The facts necessary for a resolution of this matter on appeal are as follows. Between 8 and 9 o'clock on the evening of 18 August 1977, Victor Corella was given a ride by Ray Montez and his wife Sandra as they were attempting to locate some marijuana. In the vicinity of 12th Street and Pima, Ray Montez heard his name called from another car. He stopped his car, walked over to the other car and saw that the passenger who had called his name was the defendant David Fierro. Defendant told Ray Montez that his brother in the "M," or "Mexican Mafia," had instructed the defendant to kill Corella. Ray Montez told defendant to do it outside the car because he and his wife "did not want to see anything."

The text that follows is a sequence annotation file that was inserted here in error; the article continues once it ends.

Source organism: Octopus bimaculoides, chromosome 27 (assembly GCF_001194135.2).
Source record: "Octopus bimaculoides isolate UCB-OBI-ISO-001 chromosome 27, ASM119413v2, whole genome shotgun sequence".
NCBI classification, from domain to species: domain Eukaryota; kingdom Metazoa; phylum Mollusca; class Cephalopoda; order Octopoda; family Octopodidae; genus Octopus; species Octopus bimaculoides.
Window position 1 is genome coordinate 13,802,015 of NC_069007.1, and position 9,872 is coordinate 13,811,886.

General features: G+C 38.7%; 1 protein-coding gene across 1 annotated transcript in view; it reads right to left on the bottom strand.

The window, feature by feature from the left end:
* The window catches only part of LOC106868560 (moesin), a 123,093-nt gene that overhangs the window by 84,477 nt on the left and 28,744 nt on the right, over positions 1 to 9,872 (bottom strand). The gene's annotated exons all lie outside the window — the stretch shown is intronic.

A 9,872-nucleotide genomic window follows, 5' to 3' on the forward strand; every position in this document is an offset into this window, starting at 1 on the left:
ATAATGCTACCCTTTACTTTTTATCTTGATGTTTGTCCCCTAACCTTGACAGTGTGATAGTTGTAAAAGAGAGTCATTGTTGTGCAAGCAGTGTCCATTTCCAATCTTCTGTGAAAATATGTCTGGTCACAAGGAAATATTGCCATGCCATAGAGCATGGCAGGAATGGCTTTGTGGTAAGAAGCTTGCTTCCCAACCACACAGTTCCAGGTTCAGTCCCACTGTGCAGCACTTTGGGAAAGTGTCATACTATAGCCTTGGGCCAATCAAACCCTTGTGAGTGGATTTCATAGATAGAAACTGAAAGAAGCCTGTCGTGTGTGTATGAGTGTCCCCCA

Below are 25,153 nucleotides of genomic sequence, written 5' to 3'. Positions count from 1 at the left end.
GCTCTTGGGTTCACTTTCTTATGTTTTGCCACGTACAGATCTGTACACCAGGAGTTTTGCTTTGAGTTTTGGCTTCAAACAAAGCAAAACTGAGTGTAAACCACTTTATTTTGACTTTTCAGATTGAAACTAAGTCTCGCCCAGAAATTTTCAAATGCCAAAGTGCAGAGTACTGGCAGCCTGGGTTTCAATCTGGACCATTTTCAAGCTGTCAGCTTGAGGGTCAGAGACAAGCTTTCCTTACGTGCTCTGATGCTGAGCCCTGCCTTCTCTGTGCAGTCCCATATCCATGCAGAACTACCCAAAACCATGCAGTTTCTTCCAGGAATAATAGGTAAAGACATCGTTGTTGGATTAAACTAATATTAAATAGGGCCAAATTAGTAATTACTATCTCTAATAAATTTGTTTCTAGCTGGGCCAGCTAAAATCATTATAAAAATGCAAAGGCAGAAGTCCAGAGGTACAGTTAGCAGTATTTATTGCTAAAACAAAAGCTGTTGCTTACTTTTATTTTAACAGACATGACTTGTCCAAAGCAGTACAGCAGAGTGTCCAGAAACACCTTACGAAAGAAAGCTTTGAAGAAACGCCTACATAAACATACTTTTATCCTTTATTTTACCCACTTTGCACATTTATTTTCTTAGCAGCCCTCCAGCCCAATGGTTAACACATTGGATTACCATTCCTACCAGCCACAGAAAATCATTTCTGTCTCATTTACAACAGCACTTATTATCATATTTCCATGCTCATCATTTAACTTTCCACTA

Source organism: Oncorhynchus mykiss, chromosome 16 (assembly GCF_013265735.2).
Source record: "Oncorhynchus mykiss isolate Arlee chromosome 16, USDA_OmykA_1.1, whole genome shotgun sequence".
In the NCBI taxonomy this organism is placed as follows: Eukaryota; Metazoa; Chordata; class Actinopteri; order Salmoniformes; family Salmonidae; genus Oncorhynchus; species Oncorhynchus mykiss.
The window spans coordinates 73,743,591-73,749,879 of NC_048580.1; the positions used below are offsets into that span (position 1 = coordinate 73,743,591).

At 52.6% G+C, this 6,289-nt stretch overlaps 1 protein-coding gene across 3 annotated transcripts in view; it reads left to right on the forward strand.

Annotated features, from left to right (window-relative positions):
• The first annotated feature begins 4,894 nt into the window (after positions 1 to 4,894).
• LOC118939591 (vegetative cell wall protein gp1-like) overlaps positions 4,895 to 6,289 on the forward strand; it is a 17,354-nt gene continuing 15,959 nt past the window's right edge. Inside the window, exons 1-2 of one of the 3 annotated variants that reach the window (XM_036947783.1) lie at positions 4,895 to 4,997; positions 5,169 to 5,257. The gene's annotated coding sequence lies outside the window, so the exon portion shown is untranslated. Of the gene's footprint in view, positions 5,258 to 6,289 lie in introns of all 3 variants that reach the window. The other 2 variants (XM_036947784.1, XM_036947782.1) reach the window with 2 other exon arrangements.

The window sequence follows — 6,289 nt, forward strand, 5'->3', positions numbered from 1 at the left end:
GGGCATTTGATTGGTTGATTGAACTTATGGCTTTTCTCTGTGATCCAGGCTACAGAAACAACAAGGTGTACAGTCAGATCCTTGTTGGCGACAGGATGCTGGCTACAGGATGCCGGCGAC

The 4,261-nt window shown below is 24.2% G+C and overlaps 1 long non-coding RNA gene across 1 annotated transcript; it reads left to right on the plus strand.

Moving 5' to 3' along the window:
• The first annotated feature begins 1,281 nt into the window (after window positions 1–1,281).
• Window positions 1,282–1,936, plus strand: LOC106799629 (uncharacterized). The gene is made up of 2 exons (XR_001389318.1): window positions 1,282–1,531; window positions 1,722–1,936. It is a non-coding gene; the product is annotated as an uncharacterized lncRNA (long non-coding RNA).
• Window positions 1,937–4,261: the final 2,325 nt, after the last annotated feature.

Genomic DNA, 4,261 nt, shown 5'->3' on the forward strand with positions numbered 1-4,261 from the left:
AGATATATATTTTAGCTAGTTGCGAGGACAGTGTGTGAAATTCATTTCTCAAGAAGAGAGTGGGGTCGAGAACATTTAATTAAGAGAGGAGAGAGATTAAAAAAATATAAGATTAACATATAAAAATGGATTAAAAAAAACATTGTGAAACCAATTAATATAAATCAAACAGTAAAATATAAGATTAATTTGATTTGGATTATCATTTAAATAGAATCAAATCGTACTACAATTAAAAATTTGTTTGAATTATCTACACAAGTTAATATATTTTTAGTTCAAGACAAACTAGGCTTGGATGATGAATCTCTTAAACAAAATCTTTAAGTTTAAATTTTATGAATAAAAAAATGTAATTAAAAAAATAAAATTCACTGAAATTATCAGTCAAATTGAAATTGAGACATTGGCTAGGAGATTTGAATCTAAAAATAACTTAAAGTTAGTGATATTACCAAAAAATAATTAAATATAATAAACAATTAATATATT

Montez returned to his car. Defendant followed and began talking with Corella. Corella got out of the car. Montez started to drive away when defendant began shooting Corella. Corella was shot once in the chest and four times in the head. Following the shooting, Corella's body was taken to the emergency room at Maricopa County Hospital. His blood pressure was very low due to secondary bleeding from the gunshot wound to the chest area. Surgery was performed in an effort to control the bleeding. He was then taken to the surgical intensive care unit where a follow-up examination and evaluation revealed that he had suffered brain death. Corella was maintained on support systems for the next three days while follow-up studies were completed which confirmed the occurrence of brain death. The supportive measures were terminated and he was pronounced dead on 22 August 1977.